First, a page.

Top 10

Photobooks of 2020

Selected by 1000 Words

An annual tribute to some of the exceptional photobook releases from the tumultuous year that was 2020 – selected by 1000 Words.

1. Andy Sewell, Known and Strange Things Pass

Readers of 1000 Words will recall last year’s feature on Known and Strange Things Pass. Now published in book form by Skinnerboox, Andy Sewell’s meditation on the complex entanglement between technology and contemporary life seems more apposite than ever given the socially-distanced times in which we exist – not to mention the illusory propinquity of screen-based connection. Within a kinetic, non-linear sequence of images that aptly push and pull, ebb and flow, cables – carries of immeasurable quantities of data – weave across the Atlantic Ocean’s bed, and resurface on either side in alien concrete facilities; so rarely seen, these are the material infrastructures that both literally and metaphorically underpin our hyper-connected world. Ambitious, understated and fleeting, Known and Strange Things Pass explores the ways in which the ocean and the Internet speak to each other and speak to us, whilst probing photography’s ability to render visible such unknowable entities, infinitely vaster than we are.

2. Poulomi Basu, Centralia
Dewi Lewis

It has been quite the year for Poulomi Basu, whose docu-fictional book Centralia has earnt the artist the Rencontres d’Arles Louis Roederer Discovery Award Jury Prize, and a place on the shortlist for the Deutsche Börse Photography Foundation Prize 2021. Beneath its blood-red, sandpaper-rough cover, Basu takes us through the dense jungles of central India, where a brutal war between the Indian state and Maoist insurgents over land and resources has waged for fifty years, in turn casting light on the woefully-underreported horrors of environmental degradation, indigenous and female rights violations and the state’s suppression of voices of resistance. Embracing a disorientating amalgam of staged photography, crime scenes, police records and first-person testimonies – all punctuated by horizontally-cut pages and loose documents – Centralia traces the contours of a conflict in which half-truths reign over facts. Though not for the faint-hearted, this open-ended account of an ongoing war affords us space to reflect on what we have seen, and to choose what we believe.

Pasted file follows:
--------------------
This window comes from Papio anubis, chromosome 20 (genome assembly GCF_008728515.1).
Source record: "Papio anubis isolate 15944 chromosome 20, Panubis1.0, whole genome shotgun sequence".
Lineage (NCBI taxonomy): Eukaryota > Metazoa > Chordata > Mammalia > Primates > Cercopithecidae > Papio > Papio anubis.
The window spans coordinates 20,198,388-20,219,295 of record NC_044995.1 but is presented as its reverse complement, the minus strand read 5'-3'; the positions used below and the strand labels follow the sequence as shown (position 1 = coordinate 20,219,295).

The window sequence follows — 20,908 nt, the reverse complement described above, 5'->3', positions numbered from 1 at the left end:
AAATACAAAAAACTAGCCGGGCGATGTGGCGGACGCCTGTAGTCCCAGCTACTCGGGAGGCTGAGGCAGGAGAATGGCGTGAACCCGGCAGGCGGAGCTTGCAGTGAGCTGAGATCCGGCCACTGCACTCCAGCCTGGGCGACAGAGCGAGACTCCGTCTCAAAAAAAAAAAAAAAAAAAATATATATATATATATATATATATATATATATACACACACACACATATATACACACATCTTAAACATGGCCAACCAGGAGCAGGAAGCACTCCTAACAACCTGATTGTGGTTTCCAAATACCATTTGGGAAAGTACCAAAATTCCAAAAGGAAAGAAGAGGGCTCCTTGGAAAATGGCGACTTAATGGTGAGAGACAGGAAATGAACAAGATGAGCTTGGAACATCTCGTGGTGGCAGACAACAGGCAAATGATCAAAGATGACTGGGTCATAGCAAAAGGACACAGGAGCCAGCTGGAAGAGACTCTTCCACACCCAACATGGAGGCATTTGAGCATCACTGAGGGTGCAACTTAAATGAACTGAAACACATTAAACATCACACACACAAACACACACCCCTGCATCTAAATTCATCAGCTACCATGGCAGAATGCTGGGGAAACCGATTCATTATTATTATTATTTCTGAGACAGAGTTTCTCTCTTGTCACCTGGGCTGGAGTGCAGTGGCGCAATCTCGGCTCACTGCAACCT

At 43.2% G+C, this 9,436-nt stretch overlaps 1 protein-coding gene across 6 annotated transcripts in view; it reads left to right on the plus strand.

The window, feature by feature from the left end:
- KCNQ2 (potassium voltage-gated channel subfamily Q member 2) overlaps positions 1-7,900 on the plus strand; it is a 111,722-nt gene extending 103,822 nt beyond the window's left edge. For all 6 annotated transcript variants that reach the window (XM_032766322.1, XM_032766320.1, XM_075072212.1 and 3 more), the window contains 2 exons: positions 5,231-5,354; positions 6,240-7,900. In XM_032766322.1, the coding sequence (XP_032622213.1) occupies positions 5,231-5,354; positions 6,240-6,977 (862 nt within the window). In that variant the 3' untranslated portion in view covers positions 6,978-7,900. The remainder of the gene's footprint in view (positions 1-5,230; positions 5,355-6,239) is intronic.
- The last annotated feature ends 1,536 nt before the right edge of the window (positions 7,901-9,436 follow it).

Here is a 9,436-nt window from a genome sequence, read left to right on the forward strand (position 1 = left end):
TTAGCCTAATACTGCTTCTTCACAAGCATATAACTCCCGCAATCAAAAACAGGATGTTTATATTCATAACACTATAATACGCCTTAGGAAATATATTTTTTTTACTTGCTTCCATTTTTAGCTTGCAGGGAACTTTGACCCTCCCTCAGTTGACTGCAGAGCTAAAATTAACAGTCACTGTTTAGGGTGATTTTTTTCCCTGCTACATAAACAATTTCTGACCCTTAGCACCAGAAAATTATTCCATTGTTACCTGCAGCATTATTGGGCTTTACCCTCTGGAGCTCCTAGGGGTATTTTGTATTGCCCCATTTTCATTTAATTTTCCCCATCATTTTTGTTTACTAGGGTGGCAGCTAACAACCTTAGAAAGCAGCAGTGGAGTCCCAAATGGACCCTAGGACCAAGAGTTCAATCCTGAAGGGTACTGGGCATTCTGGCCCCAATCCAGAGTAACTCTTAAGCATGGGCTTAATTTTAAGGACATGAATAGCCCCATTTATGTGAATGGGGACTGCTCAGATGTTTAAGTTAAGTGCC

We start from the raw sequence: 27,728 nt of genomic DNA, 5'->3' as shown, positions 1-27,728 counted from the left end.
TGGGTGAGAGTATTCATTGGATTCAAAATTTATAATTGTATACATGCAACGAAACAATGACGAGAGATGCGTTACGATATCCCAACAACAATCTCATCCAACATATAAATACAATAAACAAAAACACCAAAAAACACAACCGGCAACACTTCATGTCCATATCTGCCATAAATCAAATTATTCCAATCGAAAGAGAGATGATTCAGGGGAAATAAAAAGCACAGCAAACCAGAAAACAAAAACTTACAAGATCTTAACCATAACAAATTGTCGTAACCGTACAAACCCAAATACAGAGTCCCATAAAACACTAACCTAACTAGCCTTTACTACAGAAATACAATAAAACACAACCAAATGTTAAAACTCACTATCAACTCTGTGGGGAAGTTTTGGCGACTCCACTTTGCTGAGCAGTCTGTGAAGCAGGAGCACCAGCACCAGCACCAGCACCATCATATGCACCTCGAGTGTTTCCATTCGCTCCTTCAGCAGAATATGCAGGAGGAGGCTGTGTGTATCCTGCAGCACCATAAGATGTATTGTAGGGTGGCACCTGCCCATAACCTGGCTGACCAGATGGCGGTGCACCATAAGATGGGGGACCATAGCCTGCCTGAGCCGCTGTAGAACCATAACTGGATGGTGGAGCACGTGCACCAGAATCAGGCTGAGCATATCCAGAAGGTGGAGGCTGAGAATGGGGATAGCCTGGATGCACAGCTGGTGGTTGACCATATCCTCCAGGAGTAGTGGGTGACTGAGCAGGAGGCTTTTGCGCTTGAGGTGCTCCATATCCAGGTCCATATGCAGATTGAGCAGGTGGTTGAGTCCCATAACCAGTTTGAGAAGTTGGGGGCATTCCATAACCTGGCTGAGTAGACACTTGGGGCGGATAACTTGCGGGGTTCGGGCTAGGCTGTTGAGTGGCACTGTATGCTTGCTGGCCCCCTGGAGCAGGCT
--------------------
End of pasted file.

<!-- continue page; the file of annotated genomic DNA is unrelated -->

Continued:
3. Buck Ellison, Living Trust
Loose Joints

A worthy winner in the First PhotoBook category for the 2020 Paris Photo-Aperture Foundation Awards, Buck Ellison’s Living Trust, published by Loose Joints, requires us to study the visual iconography of privilege as embodied by white, upper-middle class lives – or W.A.S.P. – in the United States. In these carefully constructed and performative photographs, insignia such as wooden cheeseboards, organic vegetables, acupuncture bruises, car stickers, lacrosse gear and even family Christmas card portraits examine how whiteness is exhibited and ultimately sustained through everyday structures, internalised logic and economic prowess. Deftly drawing on the language of advertising and commercial photography, Ellison conjures an uneasy world where the “whiteness project” manifests itself over and over again all the while perpetuating deadly inequality both in material and ideological terms.